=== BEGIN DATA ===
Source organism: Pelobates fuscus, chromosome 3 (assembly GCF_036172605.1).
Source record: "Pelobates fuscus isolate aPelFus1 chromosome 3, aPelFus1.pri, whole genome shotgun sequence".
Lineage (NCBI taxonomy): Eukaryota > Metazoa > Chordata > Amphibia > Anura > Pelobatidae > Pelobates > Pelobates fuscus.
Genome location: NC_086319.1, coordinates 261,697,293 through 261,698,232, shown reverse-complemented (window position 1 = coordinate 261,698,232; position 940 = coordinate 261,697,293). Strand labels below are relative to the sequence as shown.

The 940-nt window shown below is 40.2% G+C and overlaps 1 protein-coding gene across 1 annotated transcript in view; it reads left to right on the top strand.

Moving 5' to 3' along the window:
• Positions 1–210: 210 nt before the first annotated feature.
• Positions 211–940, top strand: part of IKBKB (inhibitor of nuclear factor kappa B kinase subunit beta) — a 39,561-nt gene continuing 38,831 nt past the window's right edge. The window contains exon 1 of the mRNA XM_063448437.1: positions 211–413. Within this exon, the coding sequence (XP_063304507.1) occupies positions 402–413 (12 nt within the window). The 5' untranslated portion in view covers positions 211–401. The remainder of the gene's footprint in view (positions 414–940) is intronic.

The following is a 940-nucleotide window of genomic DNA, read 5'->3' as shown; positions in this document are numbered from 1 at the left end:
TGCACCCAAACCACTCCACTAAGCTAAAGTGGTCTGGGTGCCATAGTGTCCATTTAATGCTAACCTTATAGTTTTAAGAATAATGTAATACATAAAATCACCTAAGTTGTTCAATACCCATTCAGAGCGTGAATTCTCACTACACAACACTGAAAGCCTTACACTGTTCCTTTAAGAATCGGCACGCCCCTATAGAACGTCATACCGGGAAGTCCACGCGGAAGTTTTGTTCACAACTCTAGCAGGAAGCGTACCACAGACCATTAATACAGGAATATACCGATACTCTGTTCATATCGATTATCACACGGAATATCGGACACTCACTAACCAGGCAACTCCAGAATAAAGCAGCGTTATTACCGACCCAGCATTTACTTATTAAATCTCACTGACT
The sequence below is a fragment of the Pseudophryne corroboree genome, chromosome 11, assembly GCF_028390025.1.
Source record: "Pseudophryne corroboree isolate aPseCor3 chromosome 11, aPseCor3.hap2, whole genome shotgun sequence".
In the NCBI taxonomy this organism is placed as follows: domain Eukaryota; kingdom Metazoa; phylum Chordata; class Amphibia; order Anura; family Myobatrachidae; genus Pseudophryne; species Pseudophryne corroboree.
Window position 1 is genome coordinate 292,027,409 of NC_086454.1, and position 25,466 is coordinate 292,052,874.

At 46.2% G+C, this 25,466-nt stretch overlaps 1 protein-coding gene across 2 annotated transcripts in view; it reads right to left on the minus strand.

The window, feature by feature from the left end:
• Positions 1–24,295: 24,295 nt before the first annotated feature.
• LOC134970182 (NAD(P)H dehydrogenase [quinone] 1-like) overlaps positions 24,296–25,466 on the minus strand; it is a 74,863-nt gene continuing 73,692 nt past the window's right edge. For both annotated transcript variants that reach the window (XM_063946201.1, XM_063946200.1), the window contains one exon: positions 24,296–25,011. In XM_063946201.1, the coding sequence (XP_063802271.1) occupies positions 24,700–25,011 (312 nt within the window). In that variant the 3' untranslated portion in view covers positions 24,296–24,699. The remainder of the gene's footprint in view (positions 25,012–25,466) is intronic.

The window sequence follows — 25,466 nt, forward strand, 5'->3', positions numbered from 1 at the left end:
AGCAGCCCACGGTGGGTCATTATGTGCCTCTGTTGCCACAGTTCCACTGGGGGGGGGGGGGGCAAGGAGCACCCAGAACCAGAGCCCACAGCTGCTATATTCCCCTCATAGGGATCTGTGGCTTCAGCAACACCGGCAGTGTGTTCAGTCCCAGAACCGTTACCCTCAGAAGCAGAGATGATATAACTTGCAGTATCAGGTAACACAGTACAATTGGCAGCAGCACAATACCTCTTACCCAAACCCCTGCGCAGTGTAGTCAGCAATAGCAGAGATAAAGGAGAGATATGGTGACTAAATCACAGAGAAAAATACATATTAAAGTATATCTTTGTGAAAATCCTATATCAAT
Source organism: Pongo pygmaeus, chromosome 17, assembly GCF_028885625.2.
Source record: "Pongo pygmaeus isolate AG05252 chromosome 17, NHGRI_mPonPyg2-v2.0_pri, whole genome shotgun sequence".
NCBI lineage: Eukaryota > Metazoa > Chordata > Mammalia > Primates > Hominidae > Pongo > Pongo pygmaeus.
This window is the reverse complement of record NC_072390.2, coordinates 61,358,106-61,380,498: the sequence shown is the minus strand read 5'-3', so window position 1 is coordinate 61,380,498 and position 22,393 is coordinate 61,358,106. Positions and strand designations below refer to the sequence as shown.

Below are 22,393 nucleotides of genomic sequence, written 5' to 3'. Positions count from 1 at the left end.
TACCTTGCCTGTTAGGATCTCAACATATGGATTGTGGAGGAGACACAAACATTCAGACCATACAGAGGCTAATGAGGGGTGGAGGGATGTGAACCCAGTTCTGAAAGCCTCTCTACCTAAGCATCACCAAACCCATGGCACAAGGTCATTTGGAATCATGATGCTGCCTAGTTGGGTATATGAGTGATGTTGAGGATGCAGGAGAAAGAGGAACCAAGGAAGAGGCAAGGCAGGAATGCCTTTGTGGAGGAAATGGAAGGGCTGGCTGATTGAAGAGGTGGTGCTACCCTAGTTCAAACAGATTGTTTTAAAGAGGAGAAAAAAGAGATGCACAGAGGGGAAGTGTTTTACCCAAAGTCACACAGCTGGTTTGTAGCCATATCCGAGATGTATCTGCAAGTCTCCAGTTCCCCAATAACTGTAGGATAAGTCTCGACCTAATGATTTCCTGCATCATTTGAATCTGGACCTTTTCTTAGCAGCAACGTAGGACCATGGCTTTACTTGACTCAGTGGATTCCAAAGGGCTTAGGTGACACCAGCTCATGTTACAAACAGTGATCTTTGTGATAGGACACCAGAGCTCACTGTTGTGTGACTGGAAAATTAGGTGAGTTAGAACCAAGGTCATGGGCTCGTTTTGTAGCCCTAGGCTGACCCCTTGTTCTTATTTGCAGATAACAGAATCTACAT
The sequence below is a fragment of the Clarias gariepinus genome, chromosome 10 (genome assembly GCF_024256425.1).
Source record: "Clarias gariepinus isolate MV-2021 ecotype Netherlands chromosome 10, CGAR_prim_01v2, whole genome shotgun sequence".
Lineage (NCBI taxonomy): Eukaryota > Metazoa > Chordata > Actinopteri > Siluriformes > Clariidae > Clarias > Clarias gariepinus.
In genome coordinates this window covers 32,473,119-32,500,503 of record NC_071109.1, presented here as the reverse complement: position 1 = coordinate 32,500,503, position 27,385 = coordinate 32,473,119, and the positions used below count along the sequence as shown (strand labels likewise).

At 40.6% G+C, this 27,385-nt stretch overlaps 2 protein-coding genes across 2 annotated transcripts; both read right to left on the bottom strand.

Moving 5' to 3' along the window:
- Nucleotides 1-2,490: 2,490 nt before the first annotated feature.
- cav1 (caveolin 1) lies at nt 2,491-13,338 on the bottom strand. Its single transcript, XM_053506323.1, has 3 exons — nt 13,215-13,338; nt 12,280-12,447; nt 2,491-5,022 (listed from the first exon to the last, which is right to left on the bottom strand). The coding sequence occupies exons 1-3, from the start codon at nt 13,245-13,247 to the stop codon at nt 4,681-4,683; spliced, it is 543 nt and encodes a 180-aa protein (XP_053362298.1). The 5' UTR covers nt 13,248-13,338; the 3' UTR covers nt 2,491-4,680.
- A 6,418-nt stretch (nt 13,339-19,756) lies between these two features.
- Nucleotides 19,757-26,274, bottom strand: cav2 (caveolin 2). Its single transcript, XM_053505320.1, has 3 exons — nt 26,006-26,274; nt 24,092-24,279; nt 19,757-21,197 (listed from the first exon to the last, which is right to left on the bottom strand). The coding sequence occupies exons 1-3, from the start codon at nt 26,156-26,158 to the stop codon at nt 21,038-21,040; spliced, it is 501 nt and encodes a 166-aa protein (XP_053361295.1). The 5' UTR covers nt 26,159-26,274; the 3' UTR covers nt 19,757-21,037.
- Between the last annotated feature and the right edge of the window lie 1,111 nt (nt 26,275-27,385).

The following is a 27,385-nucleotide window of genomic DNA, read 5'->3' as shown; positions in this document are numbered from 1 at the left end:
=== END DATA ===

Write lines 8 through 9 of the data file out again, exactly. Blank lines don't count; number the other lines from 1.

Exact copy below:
• Positions 211–940, top strand: part of IKBKB (inhibitor of nuclear factor kappa B kinase subunit beta) — a 39,561-nt gene continuing 38,831 nt past the window's right edge. The window contains exon 1 of the mRNA XM_063448437.1: positions 211–413. Within this exon, the coding sequence (XP_063304507.1) occupies positions 402–413 (12 nt within the window). The 5' untranslated portion in view covers positions 211–401. The remainder of the gene's footprint in view (positions 414–940) is intronic.

The following is a 940-nucleotide window of genomic DNA, read 5'->3' as shown; positions in this document are numbered from 1 at the left end: